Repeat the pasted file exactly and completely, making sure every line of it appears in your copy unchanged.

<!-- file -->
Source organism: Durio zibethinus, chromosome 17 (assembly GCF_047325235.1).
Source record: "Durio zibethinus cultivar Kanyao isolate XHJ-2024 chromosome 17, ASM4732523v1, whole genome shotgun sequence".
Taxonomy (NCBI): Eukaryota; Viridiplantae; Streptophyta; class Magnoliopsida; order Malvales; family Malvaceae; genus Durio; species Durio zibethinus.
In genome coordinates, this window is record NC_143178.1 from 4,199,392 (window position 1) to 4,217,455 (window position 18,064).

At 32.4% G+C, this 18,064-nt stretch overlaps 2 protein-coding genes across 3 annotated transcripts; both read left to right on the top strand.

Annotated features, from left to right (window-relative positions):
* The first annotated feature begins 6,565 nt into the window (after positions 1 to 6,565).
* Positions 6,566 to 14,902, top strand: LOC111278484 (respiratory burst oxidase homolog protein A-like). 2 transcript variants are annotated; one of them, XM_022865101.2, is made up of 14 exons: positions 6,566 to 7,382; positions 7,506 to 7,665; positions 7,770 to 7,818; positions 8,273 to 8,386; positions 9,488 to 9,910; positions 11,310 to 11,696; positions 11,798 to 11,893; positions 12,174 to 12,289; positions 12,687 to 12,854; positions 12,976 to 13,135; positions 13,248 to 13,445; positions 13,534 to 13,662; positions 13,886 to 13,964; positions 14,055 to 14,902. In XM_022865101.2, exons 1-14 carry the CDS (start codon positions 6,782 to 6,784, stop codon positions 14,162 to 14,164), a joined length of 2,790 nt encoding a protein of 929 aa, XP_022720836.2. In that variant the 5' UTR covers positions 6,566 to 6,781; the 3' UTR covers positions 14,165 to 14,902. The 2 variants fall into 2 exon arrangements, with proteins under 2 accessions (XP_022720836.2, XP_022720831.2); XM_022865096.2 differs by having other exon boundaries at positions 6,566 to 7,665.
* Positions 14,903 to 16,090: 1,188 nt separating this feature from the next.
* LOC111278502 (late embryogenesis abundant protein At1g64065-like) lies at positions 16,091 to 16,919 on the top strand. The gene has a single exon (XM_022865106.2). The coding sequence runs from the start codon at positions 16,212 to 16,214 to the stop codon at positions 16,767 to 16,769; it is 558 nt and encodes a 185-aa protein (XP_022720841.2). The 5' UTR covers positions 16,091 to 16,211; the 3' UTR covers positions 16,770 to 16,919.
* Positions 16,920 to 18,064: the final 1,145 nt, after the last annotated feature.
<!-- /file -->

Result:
Source organism: Durio zibethinus, chromosome 17 (assembly GCF_047325235.1).
Source record: "Durio zibethinus cultivar Kanyao isolate XHJ-2024 chromosome 17, ASM4732523v1, whole genome shotgun sequence".
Taxonomy (NCBI): Eukaryota; Viridiplantae; Streptophyta; class Magnoliopsida; order Malvales; family Malvaceae; genus Durio; species Durio zibethinus.
In genome coordinates, this window is record NC_143178.1 from 4,199,392 (window position 1) to 4,217,455 (window position 18,064).

At 32.4% G+C, this 18,064-nt stretch overlaps 2 protein-coding genes across 3 annotated transcripts; both read left to right on the top strand.

Annotated features, from left to right (window-relative positions):
* The first annotated feature begins 6,565 nt into the window (after positions 1 to 6,565).
* Positions 6,566 to 14,902, top strand: LOC111278484 (respiratory burst oxidase homolog protein A-like). 2 transcript variants are annotated; one of them, XM_022865101.2, is made up of 14 exons: positions 6,566 to 7,382; positions 7,506 to 7,665; positions 7,770 to 7,818; positions 8,273 to 8,386; positions 9,488 to 9,910; positions 11,310 to 11,696; positions 11,798 to 11,893; positions 12,174 to 12,289; positions 12,687 to 12,854; positions 12,976 to 13,135; positions 13,248 to 13,445; positions 13,534 to 13,662; positions 13,886 to 13,964; positions 14,055 to 14,902. In XM_022865101.2, exons 1-14 carry the CDS (start codon positions 6,782 to 6,784, stop codon positions 14,162 to 14,164), a joined length of 2,790 nt encoding a protein of 929 aa, XP_022720836.2. In that variant the 5' UTR covers positions 6,566 to 6,781; the 3' UTR covers positions 14,165 to 14,902. The 2 variants fall into 2 exon arrangements, with proteins under 2 accessions (XP_022720836.2, XP_022720831.2); XM_022865096.2 differs by having other exon boundaries at positions 6,566 to 7,665.
* Positions 14,903 to 16,090: 1,188 nt separating this feature from the next.
* LOC111278502 (late embryogenesis abundant protein At1g64065-like) lies at positions 16,091 to 16,919 on the top strand. The gene has a single exon (XM_022865106.2). The coding sequence runs from the start codon at positions 16,212 to 16,214 to the stop codon at positions 16,767 to 16,769; it is 558 nt and encodes a 185-aa protein (XP_022720841.2). The 5' UTR covers positions 16,091 to 16,211; the 3' UTR covers positions 16,770 to 16,919.
* Positions 16,920 to 18,064: the final 1,145 nt, after the last annotated feature.